However, a unified commerce platform that connects all of your core retail systems makes the entire process seamless. With the FieldStack platform, our clients have the power of end-to-end retail management at their fingertips. If you’d like to learn more about FieldStack for your store, schedule a risk-free 30-minute consultation. We’d love to discuss how we can help you with your recommerce plans!
5: Where Will You Sell Your Second-hand Inventory?
Retailers have many options when it comes to selling their used goods. For one, and the most obvious, you can sell second-hand items right from your brick-and-mortar locations. This offers shoppers a chance to browse the selection in person. It also makes purchasing goods to sell easier when your customers bring them right to you.
However, you can also sell your used inventory online through your own webstore or a 3rd party platform. Keep in mind, if you choose to sell through someone else’s platform you will run into additional fees and listing restrictions. Most importantly, you’ll be giving up opportunities to optimize and maximize profits, and will potentially create a disjointed customer experience. Depending on your resale model, this can be worthwhile to get in front of each platform’s pre-established customer base.
Here are a few platforms where you can sell your pre-loved items:
- Amazon Seller Central
- Poshmark (fashion and décor)
- SidelineSwap (sporting goods)
- ThredUp (apparel)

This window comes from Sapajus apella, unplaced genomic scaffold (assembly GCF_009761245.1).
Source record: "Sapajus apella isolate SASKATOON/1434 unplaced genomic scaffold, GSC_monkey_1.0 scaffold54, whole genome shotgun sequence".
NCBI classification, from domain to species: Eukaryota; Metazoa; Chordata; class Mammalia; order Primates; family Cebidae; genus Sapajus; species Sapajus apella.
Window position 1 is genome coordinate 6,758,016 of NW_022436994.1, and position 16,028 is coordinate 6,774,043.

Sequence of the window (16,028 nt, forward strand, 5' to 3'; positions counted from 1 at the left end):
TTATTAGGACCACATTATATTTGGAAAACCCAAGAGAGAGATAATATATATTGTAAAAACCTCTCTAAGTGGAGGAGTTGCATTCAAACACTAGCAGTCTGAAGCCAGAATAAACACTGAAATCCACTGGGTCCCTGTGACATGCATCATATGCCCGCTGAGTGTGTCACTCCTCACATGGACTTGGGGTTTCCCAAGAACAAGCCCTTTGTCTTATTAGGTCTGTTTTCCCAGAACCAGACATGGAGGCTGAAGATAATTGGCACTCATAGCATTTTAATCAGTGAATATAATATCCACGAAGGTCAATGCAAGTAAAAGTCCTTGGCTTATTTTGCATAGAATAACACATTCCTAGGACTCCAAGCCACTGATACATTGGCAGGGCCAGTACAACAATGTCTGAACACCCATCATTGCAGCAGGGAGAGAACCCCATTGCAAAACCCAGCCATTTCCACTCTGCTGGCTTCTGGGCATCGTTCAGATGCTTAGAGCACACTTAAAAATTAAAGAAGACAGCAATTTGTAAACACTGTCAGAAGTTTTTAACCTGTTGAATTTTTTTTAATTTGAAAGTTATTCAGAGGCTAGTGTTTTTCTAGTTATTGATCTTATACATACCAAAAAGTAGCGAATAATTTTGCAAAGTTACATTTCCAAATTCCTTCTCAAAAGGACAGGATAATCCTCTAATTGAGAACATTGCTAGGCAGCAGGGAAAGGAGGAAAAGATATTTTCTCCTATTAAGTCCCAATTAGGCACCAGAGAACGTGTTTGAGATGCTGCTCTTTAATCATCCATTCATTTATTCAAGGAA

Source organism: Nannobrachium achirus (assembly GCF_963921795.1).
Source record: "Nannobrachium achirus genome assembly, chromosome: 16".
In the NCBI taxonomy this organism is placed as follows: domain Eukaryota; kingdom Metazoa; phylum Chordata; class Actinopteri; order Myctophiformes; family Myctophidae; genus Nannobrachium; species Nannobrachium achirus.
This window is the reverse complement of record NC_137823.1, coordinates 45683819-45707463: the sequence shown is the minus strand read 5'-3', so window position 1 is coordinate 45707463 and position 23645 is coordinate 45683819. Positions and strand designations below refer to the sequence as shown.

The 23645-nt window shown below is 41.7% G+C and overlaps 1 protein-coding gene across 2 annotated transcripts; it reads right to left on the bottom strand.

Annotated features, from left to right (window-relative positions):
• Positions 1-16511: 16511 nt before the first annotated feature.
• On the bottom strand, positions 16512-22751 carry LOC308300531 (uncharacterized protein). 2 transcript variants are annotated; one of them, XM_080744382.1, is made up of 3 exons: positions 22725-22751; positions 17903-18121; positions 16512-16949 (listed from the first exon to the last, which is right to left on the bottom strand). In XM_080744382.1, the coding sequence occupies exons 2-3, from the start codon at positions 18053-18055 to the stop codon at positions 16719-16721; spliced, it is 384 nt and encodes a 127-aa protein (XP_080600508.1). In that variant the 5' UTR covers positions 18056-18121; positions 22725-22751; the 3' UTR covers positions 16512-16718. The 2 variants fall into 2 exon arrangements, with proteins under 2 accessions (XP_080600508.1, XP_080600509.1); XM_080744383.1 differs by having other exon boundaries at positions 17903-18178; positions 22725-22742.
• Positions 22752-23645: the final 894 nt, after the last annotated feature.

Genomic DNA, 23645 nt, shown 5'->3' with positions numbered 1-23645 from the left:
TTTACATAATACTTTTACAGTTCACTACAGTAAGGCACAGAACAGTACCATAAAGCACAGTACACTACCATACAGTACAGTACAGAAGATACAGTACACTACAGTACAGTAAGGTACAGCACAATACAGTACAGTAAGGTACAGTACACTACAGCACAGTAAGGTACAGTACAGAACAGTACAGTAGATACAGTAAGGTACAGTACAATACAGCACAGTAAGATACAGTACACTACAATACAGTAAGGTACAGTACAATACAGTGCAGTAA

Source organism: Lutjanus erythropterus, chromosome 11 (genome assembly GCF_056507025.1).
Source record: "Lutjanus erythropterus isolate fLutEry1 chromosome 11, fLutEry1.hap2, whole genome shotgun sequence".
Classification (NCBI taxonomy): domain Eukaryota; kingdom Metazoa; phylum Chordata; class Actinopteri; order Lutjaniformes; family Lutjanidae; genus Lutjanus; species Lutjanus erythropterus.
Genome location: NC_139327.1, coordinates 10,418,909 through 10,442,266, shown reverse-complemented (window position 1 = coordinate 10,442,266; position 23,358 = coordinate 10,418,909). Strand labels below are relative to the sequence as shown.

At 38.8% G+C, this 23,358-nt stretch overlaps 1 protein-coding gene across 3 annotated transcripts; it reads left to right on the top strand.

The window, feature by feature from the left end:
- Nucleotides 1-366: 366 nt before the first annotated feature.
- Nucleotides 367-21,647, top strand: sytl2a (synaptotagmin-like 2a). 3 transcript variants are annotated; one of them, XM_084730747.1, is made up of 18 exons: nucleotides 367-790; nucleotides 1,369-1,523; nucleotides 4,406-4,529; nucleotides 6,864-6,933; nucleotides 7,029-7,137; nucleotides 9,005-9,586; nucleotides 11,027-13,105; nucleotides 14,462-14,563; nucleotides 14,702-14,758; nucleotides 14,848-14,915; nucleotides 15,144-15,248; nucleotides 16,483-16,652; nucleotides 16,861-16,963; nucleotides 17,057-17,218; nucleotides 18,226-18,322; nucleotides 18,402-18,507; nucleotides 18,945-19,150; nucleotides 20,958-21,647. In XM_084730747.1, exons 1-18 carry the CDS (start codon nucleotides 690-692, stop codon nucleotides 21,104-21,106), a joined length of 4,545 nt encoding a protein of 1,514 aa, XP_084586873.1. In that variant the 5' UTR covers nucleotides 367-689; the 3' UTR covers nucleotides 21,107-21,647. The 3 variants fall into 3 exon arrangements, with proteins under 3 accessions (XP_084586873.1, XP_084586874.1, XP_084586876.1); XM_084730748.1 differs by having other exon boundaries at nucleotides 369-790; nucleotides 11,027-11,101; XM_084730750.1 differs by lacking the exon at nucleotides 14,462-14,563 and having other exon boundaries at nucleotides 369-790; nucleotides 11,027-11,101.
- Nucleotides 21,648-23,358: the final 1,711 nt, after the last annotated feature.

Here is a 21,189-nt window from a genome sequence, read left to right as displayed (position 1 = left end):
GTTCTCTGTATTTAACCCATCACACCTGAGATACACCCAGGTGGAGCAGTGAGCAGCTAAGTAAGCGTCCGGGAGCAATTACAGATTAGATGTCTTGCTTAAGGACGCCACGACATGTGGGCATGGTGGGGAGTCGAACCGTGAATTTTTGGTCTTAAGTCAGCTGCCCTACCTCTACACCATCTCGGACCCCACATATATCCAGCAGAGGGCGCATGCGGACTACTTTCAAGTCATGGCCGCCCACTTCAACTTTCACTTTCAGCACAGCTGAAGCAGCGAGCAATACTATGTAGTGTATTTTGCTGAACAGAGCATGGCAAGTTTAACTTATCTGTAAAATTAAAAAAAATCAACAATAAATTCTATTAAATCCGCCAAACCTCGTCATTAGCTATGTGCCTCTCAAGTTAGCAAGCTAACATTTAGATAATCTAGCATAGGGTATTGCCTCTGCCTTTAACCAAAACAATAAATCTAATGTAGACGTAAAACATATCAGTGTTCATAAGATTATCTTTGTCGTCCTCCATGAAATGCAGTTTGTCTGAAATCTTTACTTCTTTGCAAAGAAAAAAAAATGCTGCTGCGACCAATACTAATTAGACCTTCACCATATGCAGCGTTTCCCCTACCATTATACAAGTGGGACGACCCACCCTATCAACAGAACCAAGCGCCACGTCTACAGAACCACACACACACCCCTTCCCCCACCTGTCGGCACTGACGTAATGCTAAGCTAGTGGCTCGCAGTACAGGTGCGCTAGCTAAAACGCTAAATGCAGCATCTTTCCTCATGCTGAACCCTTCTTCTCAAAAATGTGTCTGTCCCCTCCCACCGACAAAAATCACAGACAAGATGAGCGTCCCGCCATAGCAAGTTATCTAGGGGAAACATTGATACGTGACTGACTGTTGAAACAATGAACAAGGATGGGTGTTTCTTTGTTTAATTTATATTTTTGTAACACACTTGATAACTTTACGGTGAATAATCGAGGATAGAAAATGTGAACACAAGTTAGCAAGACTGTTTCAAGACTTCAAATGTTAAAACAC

As you weigh your options, understand that the profitability of recommerce is highly dependent on your strategy and flexibility to execute resale through your brick-and-mortar and online channels. No matter which channels you sell through, it’s important to provide a seamless customer experience. Customer-centered and data-driven retailers accomplish this through a unified approach.
Our FieldStack platform features 3rd party marketplace integrations to unify your recommerce program across your chosen channels. Click here to learn more.
6: How Will You Promote Your New Resale Program?
Having the perfect strategy and recommerce program in place won’t do any good if your customers don’t know about it. Educate your community about your upcoming recommerce program before it launches to improve your chances of engagement. Continue promoting your program well after launch to encourage customers to participate. You have to let your customers know about the program to make it a success!
There are many ways to promote your new program. Signage in your stores, email blasts, SMS notifications, social posts, ads, and a dedicated landing page on your website are all great options. No matter how you choose to promote your new program, having a plan will make it more effective.
With a unified commerce solution, you can even make the program a part of your customer loyalty function.
Kick-Start Your Profitable Recommerce Program with A Unified Platform
As you can see, recommerce programs have considerable benefits and shoppers love them. So how can your retail chain launch a successful resale program? By educating yourself on recommerce and following the steps above, you’ll be in a good position to launch a program for your retail chain. With a unified commerce platform, you can get a successful resale program up and running even faster.
While many retailers look for single-point solutions to address their resale needs, others consider this part of their unified commerce strategy. FieldStack’s unified commerce platform has powered our clients’ resale programs for many years. Recommerce is delivered seamlessly as part of our completely unified platform that includes robust POS, eCommerce, inventory, warehouse, loyalty, real-time actionable data, and more.
Schedule a free consultation to learn more. We look forward to helping you evaluate if FieldStack is the right platform for your resale program.